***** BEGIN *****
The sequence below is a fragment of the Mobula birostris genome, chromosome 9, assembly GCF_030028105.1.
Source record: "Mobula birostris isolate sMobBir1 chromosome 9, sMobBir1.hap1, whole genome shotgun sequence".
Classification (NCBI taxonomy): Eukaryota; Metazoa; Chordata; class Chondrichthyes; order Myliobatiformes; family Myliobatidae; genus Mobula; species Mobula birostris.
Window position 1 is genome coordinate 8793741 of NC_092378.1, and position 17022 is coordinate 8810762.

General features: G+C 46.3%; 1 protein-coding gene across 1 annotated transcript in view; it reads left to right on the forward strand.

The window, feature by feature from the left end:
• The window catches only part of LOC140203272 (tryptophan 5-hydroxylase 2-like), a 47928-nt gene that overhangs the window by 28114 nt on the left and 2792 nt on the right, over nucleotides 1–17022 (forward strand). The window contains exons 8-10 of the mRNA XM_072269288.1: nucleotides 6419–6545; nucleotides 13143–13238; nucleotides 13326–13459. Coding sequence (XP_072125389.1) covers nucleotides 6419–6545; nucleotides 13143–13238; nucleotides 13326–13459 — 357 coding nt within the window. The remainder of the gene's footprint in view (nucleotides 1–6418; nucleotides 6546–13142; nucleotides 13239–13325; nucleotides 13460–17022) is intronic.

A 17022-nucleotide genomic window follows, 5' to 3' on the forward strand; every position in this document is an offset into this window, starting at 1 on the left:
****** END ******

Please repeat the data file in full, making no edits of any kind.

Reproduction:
The sequence below is a fragment of the Mobula birostris genome, chromosome 9, assembly GCF_030028105.1.
Source record: "Mobula birostris isolate sMobBir1 chromosome 9, sMobBir1.hap1, whole genome shotgun sequence".
Classification (NCBI taxonomy): Eukaryota; Metazoa; Chordata; class Chondrichthyes; order Myliobatiformes; family Myliobatidae; genus Mobula; species Mobula birostris.
Window position 1 is genome coordinate 8793741 of NC_092378.1, and position 17022 is coordinate 8810762.

General features: G+C 46.3%; 1 protein-coding gene across 1 annotated transcript in view; it reads left to right on the forward strand.

The window, feature by feature from the left end:
• The window catches only part of LOC140203272 (tryptophan 5-hydroxylase 2-like), a 47928-nt gene that overhangs the window by 28114 nt on the left and 2792 nt on the right, over nucleotides 1–17022 (forward strand). The window contains exons 8-10 of the mRNA XM_072269288.1: nucleotides 6419–6545; nucleotides 13143–13238; nucleotides 13326–13459. Coding sequence (XP_072125389.1) covers nucleotides 6419–6545; nucleotides 13143–13238; nucleotides 13326–13459 — 357 coding nt within the window. The remainder of the gene's footprint in view (nucleotides 1–6418; nucleotides 6546–13142; nucleotides 13239–13325; nucleotides 13460–17022) is intronic.

A 17022-nucleotide genomic window follows, 5' to 3' on the forward strand; every position in this document is an offset into this window, starting at 1 on the left: